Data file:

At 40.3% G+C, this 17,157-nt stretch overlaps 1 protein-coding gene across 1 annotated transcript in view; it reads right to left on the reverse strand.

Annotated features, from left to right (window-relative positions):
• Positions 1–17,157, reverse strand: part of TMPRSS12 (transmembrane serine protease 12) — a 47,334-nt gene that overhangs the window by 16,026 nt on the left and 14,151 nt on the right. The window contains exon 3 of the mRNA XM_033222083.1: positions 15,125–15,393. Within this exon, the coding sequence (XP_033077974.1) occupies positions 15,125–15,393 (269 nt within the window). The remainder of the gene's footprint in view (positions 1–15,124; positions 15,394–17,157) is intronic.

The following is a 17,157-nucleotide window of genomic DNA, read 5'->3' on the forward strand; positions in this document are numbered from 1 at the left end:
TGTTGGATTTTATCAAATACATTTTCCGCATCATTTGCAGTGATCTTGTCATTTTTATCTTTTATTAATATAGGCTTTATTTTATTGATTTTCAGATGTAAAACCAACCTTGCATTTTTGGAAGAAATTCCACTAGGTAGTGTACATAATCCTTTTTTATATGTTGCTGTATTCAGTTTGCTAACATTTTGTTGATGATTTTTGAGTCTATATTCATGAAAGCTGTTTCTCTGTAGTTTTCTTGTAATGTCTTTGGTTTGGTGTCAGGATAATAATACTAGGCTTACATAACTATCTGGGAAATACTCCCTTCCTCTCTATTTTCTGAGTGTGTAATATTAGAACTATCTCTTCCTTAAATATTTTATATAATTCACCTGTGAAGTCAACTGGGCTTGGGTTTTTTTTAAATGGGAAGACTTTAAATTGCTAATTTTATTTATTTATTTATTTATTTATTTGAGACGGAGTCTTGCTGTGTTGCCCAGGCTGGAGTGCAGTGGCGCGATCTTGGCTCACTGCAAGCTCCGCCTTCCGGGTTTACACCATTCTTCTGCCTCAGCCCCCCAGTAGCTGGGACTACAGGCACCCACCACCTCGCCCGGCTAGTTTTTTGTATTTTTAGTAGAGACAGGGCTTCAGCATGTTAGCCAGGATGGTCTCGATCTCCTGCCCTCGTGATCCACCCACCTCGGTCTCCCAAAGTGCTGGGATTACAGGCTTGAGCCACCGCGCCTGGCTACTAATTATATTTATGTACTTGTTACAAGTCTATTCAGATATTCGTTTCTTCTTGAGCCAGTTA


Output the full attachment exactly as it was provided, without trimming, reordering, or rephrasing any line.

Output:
At 40.3% G+C, this 17,157-nt stretch overlaps 1 protein-coding gene across 1 annotated transcript in view; it reads right to left on the reverse strand.

Annotated features, from left to right (window-relative positions):
• Positions 1–17,157, reverse strand: part of TMPRSS12 (transmembrane serine protease 12) — a 47,334-nt gene that overhangs the window by 16,026 nt on the left and 14,151 nt on the right. The window contains exon 3 of the mRNA XM_033222083.1: positions 15,125–15,393. Within this exon, the coding sequence (XP_033077974.1) occupies positions 15,125–15,393 (269 nt within the window). The remainder of the gene's footprint in view (positions 1–15,124; positions 15,394–17,157) is intronic.

The following is a 17,157-nucleotide window of genomic DNA, read 5'->3' on the forward strand; positions in this document are numbered from 1 at the left end:
TGTTGGATTTTATCAAATACATTTTCCGCATCATTTGCAGTGATCTTGTCATTTTTATCTTTTATTAATATAGGCTTTATTTTATTGATTTTCAGATGTAAAACCAACCTTGCATTTTTGGAAGAAATTCCACTAGGTAGTGTACATAATCCTTTTTTATATGTTGCTGTATTCAGTTTGCTAACATTTTGTTGATGATTTTTGAGTCTATATTCATGAAAGCTGTTTCTCTGTAGTTTTCTTGTAATGTCTTTGGTTTGGTGTCAGGATAATAATACTAGGCTTACATAACTATCTGGGAAATACTCCCTTCCTCTCTATTTTCTGAGTGTGTAATATTAGAACTATCTCTTCCTTAAATATTTTATATAATTCACCTGTGAAGTCAACTGGGCTTGGGTTTTTTTTAAATGGGAAGACTTTAAATTGCTAATTTTATTTATTTATTTATTTATTTATTTGAGACGGAGTCTTGCTGTGTTGCCCAGGCTGGAGTGCAGTGGCGCGATCTTGGCTCACTGCAAGCTCCGCCTTCCGGGTTTACACCATTCTTCTGCCTCAGCCCCCCAGTAGCTGGGACTACAGGCACCCACCACCTCGCCCGGCTAGTTTTTTGTATTTTTAGTAGAGACAGGGCTTCAGCATGTTAGCCAGGATGGTCTCGATCTCCTGCCCTCGTGATCCACCCACCTCGGTCTCCCAAAGTGCTGGGATTACAGGCTTGAGCCACCGCGCCTGGCTACTAATTATATTTATGTACTTGTTACAAGTCTATTCAGATATTCGTTTCTTCTTGAGCCAGTTA